US - The Northwest Food Processors Association gathered experts on biosecurity earlier in August to strengthen biosecurity, and to learn from the recent epidemic that devastated egg producers in the Midwest.
What happened there could happen here, and you'll never be fully prepared for it. That was the message to more than 50 egg and poultry industry leaders and regulators who gathered in Puyallup, Washington to discuss issues surrounding the highly pathogenic avian influenza (HPAI) virus.
The meeting was organised by the Northwest Food Processors Association (NWFPA), which includes several egg and poultry producer members.
The NWFPA gathered a panel of experts to inform and help prepare the industry for what could be a devastating blow to the industry in Washington, Oregon and Idaho, and continue a widespread effect on the US food supply.
The HPAI virus is carried primarily by wild geese and ducks, which are largely unaffected by the disease, and can be spread to domestic poultry during migratory seasons. A particular strain of avian influenza, H5N2, was confirmed in a backyard chicken flock in Washington State.
The HPAI epidemic in the Midwest a few months ago resulted in the destruction of 50 million chickens and turkeys.
Several poultry researchers and veterinarians participated in the summit, and the message they brought with them was that producers in the Midwest were not prepared for an avian flu outbreak.
However, the disease can overtake hundreds of thousands of chickens on a single egg farm in a matter of hours; an entire flock can be dead in about 10 days.
"What the Midwest experience showed us vividly was that an avian flu outbreak on a commercial poultry farm is a challenging, and potentially nightmarish experience," said Greg Satrum, vice president of Willamette Egg Farms in Canby, Oregon.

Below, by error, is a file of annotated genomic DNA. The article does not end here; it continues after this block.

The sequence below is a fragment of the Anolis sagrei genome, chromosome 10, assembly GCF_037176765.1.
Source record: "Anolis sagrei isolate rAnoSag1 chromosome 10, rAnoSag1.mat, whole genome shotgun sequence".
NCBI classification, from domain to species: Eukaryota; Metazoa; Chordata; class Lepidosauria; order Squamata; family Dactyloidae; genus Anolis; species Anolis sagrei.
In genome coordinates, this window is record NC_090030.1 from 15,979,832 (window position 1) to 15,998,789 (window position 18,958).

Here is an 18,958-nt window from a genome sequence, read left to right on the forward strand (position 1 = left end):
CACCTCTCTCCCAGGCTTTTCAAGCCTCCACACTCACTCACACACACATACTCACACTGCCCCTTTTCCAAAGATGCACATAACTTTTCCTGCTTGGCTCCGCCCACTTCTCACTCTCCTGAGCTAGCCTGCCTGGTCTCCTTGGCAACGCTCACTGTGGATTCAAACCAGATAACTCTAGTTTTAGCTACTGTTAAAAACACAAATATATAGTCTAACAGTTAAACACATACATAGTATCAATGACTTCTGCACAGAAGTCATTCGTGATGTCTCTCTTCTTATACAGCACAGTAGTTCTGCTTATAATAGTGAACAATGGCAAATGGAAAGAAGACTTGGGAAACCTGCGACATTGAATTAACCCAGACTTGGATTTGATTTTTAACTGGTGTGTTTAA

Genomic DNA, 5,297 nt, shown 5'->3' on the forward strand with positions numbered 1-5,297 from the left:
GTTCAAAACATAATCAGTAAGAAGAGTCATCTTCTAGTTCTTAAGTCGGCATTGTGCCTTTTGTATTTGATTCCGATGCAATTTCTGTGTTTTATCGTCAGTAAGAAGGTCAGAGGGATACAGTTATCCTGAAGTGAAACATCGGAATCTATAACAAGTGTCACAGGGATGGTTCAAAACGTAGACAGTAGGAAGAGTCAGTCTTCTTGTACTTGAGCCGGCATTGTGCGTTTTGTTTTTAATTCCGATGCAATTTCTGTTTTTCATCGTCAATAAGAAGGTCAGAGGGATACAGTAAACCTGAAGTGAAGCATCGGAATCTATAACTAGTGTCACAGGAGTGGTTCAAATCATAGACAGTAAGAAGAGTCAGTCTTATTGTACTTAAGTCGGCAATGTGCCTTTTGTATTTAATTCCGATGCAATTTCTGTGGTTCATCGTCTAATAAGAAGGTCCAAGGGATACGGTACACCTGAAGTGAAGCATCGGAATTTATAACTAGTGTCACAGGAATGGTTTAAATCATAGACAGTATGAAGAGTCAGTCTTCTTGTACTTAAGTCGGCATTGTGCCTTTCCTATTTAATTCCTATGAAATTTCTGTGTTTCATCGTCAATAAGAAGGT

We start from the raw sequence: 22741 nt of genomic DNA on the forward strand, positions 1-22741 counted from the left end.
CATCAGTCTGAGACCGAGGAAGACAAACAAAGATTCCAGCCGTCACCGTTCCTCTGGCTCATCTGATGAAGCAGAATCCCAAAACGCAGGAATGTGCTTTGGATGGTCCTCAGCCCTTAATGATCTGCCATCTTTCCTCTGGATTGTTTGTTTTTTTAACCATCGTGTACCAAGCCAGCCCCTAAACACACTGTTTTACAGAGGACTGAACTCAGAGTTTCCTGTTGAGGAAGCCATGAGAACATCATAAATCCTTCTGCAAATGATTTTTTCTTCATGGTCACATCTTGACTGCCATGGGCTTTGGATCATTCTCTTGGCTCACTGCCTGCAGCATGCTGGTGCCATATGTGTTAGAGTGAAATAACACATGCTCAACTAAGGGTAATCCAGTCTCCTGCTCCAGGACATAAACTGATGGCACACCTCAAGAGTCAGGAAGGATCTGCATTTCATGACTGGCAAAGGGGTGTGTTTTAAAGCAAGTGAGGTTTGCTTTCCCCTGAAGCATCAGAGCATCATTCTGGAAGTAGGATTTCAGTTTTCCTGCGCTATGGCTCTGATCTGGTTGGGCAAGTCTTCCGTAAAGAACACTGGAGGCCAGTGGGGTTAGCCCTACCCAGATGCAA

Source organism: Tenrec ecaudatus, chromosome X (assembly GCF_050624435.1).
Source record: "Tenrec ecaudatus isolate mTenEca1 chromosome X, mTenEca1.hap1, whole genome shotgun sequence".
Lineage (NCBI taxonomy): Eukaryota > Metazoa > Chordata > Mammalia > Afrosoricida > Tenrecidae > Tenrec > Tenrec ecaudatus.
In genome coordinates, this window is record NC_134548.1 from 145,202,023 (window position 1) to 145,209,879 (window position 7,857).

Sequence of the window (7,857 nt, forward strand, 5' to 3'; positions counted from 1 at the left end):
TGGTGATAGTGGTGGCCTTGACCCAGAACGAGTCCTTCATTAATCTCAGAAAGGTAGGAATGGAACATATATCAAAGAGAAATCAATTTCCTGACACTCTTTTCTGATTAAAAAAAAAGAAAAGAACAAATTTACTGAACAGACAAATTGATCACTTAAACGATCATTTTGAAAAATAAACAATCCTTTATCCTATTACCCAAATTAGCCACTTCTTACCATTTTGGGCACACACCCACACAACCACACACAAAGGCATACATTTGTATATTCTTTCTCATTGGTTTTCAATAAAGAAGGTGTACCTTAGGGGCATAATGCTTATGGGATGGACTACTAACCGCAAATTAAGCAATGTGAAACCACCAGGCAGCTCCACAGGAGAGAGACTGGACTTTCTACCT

"It's in our best interest as an industry to work collaboratively with other poultry farms and state authorities to keep the virus out of production facilities."
Biosecurity becomes paramount
Biosecurity practices become critical for containment. This includes practices as basic as disinfecting shoes and clothing so as not to carry contaminants from one poultry house to another, sanitising trucks, vehicles and equipment, and planning for the safe disposal of dead poultry.
Landfills were used in the Midwest, in addition to composting, burial and incineration.
A recent outbreak in California resulted in a loss of 200,000 chickens and 60,000 turkeys. Fortunately, the state's agricultural department had already worked closely with farmers to develop containment plans, so that trucks carrying dead flocks to landfills or incinerators could avoid routes that passed by other egg and poultry producers.
Both the Oregon Department of Agriculture (ODA) and the Washington State Department of Agriculture (WSDA) have preventive and response plans in place in case of a HPAI outbreak.
As one of the panellists stated: "Have a worst case scenario plan in place, and test it. Be sure to network with industry, government and business partners. No one is in this alone."
NWFPA and preparedness facilitation
The NWFPA, in hosting this avian flu summit, is aiming to help facilitate open communication and collaboration with its members and industry partners.
As a non-governmental entity working on these problems, they have the ability to consistently foster cooperation across the boundaries of industry and regulatory agencies.
"The NWFPA's outreach on this issue is the type of thing they do best," said Mr Satrum.
"This informational event plus ongoing communication will help us get those relationships and planning in place to coordinate efforts with other farms, ODA, WSDA, USDA and more.
"This will enable us to respond in a way that helps curtail the spread of an outbreak, and hopefully helps us prevent one altogether through good biosecurity."
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